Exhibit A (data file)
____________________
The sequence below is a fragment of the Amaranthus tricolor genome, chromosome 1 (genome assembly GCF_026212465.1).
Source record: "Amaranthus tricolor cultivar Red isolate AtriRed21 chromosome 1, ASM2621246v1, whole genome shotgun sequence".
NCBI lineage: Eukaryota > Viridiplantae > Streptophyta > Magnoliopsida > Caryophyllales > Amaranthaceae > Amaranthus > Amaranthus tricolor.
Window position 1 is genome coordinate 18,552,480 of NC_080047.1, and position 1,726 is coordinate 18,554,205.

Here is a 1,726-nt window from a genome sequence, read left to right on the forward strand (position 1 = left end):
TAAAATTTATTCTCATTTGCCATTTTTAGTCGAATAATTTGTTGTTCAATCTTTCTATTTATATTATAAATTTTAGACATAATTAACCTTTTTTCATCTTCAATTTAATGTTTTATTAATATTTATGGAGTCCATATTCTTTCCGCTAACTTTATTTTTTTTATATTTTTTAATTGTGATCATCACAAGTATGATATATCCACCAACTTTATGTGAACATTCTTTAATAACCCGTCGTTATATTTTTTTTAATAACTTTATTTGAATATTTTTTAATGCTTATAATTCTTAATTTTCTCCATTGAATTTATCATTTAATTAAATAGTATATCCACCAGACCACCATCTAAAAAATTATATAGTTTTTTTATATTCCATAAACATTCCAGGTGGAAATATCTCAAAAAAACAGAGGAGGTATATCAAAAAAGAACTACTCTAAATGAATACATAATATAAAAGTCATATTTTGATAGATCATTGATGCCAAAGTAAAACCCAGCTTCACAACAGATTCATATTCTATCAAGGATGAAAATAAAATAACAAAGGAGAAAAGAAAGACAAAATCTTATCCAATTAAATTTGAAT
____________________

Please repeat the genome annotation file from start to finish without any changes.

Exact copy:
The sequence below is a fragment of the Amaranthus tricolor genome, chromosome 1 (genome assembly GCF_026212465.1).
Source record: "Amaranthus tricolor cultivar Red isolate AtriRed21 chromosome 1, ASM2621246v1, whole genome shotgun sequence".
NCBI lineage: Eukaryota > Viridiplantae > Streptophyta > Magnoliopsida > Caryophyllales > Amaranthaceae > Amaranthus > Amaranthus tricolor.
Window position 1 is genome coordinate 18,552,480 of NC_080047.1, and position 1,726 is coordinate 18,554,205.

Here is a 1,726-nt window from a genome sequence, read left to right on the forward strand (position 1 = left end):
TAAAATTTATTCTCATTTGCCATTTTTAGTCGAATAATTTGTTGTTCAATCTTTCTATTTATATTATAAATTTTAGACATAATTAACCTTTTTTCATCTTCAATTTAATGTTTTATTAATATTTATGGAGTCCATATTCTTTCCGCTAACTTTATTTTTTTTATATTTTTTAATTGTGATCATCACAAGTATGATATATCCACCAACTTTATGTGAACATTCTTTAATAACCCGTCGTTATATTTTTTTTAATAACTTTATTTGAATATTTTTTAATGCTTATAATTCTTAATTTTCTCCATTGAATTTATCATTTAATTAAATAGTATATCCACCAGACCACCATCTAAAAAATTATATAGTTTTTTTATATTCCATAAACATTCCAGGTGGAAATATCTCAAAAAAACAGAGGAGGTATATCAAAAAAGAACTACTCTAAATGAATACATAATATAAAAGTCATATTTTGATAGATCATTGATGCCAAAGTAAAACCCAGCTTCACAACAGATTCATATTCTATCAAGGATGAAAATAAAATAACAAAGGAGAAAAGAAAGACAAAATCTTATCCAATTAAATTTGAAT